The next generation of vending machines
Technology, cashless payment options appeal to millennials
Imagine having the ability to pick up a beverage and examine it without ever touching it. Thanks to next-generation vending machines, this idea of virtual selection
At the National Automatic Merchandising Association (NAMA) OneShow 2013, which took place April 24-26 in Las Vegas, Purchase, N.Y.-based PepsiCo showcased its Pepsi Interactive Vending machine prototype, powered by Microsoft Kinect, which currently is being tested in several malls throughout the United States. The machine responds to movement and essentially turns the vending consumer into an avatar whereby he or she can purchase a product, gift a product, or play a game to win a product all without touching the machine, the company explains. Product nutritional information and videos also are available for on-demand viewing, and users can charge their mobile devices at the machine via specially designed AC power outlets or USB ports while enjoying a beverage, it adds.is becoming a reality.
Additionally, Fresh Healthy Vending will launch new technology that turns the entire front of a vending machine into an LCD screen, says Ryan O’Keefe, vice president of franchise operations for the San Diego-based company.
“Consumers can touch the screen, choose products, rotate the product image, check nutritional content, and, most importantly, our new machines will offer education on healthy recipes, nutrition tips, and facts on obesity and diabetes,” he explains.
Jennifer D. Elizondo, marketing communications analyst for Sanden Vendo America Inc., Dallas, adds that touchscreens became more popular after nutrition labeling requirements for the industry were announced.
“Several years ago, touchscreens were viewed as an expensive feature only suitable for certain locations,” she says. “After the nutrition labeling requirements were announced, touchscreen tech-nologies became more applicable to the entire vending industry. The screens give operators the freedom to switch out products and update that information via the Internet, saving on menu board print costs, labor hours, etc.” Touchscreens also enable vending operators to display the calorie counts for the products inside the vending machine.
Taking vending technology a step further, Chuck Reed, marketing director with Malvern, Pa.-based MEI, notes that Intel Corp., Santa Clara, Calif., has introduced technology that can generally identify the gender and demographic of a consumer by utilizing a camera at the front of a vending machine.
“[This] means that they can tailor the advertisement that pops up in that machine to be radically different from one consumer to another,” he explains. “That has far-reaching implications in terms of revenue streams for the vending operator [and] advertisement capabilities for the brand goods company.” This technology also can allow consumer packaged goods manufacturers to better determine and learn about the consumer who is purchasing their products, he adds.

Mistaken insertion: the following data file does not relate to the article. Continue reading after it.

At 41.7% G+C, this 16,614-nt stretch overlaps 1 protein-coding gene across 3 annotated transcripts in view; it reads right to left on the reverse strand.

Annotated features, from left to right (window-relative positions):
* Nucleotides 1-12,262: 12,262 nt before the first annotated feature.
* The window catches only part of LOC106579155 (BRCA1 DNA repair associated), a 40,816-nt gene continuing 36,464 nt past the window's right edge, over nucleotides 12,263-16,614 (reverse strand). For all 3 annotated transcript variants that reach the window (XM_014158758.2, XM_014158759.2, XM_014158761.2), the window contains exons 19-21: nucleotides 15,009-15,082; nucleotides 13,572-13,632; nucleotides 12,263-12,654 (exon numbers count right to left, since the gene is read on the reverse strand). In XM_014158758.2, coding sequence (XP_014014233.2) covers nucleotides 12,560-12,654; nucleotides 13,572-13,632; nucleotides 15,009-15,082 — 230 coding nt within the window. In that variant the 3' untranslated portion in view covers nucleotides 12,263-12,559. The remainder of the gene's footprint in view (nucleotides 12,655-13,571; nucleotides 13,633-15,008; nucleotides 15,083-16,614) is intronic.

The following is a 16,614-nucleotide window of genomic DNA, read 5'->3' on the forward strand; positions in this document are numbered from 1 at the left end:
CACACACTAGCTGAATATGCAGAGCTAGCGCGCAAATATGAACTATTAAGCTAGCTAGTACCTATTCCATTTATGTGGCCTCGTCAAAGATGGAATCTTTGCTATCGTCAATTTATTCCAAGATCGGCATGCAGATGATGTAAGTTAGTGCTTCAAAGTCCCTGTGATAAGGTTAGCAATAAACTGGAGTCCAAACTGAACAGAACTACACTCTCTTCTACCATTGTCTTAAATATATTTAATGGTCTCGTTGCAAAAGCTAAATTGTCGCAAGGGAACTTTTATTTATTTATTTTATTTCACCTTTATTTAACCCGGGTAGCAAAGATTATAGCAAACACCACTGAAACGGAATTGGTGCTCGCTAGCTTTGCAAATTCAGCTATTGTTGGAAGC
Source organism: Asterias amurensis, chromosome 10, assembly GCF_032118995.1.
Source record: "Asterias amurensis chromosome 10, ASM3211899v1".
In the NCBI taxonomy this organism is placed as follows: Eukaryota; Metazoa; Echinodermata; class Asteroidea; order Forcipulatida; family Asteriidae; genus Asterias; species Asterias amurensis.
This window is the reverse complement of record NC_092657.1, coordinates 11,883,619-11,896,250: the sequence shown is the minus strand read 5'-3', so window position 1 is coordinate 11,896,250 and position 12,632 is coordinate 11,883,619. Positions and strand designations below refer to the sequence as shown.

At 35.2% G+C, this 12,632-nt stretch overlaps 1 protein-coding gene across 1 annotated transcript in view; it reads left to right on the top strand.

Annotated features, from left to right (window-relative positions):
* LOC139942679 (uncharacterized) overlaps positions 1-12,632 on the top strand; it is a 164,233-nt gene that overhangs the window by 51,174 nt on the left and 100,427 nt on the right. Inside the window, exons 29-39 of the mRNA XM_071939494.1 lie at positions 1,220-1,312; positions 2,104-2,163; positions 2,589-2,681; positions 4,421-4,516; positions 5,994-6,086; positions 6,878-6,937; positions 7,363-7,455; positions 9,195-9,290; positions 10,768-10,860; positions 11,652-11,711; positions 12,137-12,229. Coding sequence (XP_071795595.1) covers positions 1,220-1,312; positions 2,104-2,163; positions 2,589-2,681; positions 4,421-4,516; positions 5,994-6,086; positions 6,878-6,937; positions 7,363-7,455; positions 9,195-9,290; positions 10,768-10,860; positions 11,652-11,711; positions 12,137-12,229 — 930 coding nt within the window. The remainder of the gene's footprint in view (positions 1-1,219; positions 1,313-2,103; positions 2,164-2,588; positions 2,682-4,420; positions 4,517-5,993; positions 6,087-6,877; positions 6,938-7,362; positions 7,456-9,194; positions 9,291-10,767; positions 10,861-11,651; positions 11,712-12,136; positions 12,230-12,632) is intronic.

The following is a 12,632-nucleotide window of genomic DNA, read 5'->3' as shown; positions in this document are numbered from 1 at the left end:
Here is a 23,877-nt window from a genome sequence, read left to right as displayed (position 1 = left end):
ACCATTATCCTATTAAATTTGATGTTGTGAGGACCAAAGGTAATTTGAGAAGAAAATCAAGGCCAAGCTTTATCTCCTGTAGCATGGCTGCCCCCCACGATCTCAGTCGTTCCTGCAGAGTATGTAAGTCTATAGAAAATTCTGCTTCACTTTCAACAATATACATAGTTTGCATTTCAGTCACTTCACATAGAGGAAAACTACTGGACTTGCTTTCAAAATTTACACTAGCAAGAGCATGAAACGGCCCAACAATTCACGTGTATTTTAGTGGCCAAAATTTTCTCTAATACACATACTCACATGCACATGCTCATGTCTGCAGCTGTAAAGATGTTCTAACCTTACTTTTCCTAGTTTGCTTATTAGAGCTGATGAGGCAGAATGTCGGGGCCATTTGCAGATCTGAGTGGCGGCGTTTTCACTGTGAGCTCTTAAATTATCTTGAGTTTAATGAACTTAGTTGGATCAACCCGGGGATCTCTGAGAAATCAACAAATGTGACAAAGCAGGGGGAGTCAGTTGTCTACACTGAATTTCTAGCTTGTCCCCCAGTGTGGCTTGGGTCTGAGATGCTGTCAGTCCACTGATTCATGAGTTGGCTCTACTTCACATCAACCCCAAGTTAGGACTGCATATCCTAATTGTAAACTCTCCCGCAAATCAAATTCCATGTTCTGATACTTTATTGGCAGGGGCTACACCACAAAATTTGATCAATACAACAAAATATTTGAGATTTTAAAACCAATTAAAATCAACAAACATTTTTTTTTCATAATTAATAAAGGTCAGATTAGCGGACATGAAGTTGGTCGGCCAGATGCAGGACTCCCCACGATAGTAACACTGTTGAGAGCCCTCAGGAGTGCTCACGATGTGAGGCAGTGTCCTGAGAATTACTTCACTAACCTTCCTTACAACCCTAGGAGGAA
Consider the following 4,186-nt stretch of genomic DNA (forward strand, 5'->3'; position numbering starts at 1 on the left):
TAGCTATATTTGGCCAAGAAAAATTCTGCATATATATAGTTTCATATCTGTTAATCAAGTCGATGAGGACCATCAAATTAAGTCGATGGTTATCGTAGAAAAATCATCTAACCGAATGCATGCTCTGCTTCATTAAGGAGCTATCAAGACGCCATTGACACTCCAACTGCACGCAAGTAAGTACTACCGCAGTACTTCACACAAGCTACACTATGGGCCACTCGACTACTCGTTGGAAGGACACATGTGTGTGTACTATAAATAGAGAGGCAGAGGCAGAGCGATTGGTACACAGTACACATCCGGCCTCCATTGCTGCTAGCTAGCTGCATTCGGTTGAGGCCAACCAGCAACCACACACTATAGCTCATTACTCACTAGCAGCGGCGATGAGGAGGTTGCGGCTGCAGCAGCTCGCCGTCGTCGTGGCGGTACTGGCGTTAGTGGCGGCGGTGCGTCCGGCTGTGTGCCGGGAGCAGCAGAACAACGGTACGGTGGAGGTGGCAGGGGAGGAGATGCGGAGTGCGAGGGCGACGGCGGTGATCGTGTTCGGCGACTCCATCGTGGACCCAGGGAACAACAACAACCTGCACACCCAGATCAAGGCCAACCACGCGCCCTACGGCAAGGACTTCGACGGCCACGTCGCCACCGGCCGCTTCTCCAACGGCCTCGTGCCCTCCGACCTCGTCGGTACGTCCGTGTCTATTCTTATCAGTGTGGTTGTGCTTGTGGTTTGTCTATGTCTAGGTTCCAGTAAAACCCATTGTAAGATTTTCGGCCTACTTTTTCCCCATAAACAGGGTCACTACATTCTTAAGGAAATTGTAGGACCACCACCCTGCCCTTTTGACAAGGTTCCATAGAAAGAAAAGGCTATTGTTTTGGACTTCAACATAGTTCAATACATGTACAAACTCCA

New technologies introduced at the NAMA OneShow this year also included vending machine loyalty programs, MEI’s Reed says. For instance, Atlanta-based The Coca-Cola Co. has offered its My Coke Rewards program for a number of years, and a vending machine loyalty program would be another way for consumers to claim those rewards, he explains.
“In addition, other companies are talking about less product-specific programs and more machine-specific loyalty programs,” Reed says. “So, for example, if I use a credit card or my mobile phone to make a payment, the machine can recognize that this is maybe the 10th time I’ve been at this machine and can prompt me to get a free drink or snack based on the fact that it notices that I’ve been there the last 10 times, buying different products, but I’ve been there 10 times, so the vending operator can consider a rewards program for my loyalty.”
These various new vending technologies help to evolve the channel from static, mechanical devices toward more interactive devices, he says. This evolution is an attempt to entice Generation Y, or millennials, who are used to using self-checkout lanes at retail as well as other interactive and automated devices, he adds.
NAMA research also has found that millennials are helping to further innovation in the vending channel.
“While everyone is a vending machine customer, our research found that Generation Y, who has grown up with technology that allows them to define their own experiences, is driving much of the innovation in the industry,” says Roni Moore, vice president of marketing and communications for NAMA.
Sanden Vendo America’s Elizondo agrees, adding that younger generations are not intimidated by technology. “They enjoy being able to interact with the machine itself and their peers via the social media features available on some of the latest machines.”
Cash or credit?
Convenience also plays an important role when it comes to the vending channel, experts say. Millennials, in particular, like the convenience of vending machines and appreciate the ability to be able to pay with a credit or debit card, says Rinaldo Spinella, executive vice president and general manager of unattended payments for Apriva, Atlanta.
“We’ll see cashless vending adoption continue to grow, and it is in some respect a direct reflection of the business opportunities in the Generation X and Generation Y crowd,” he says.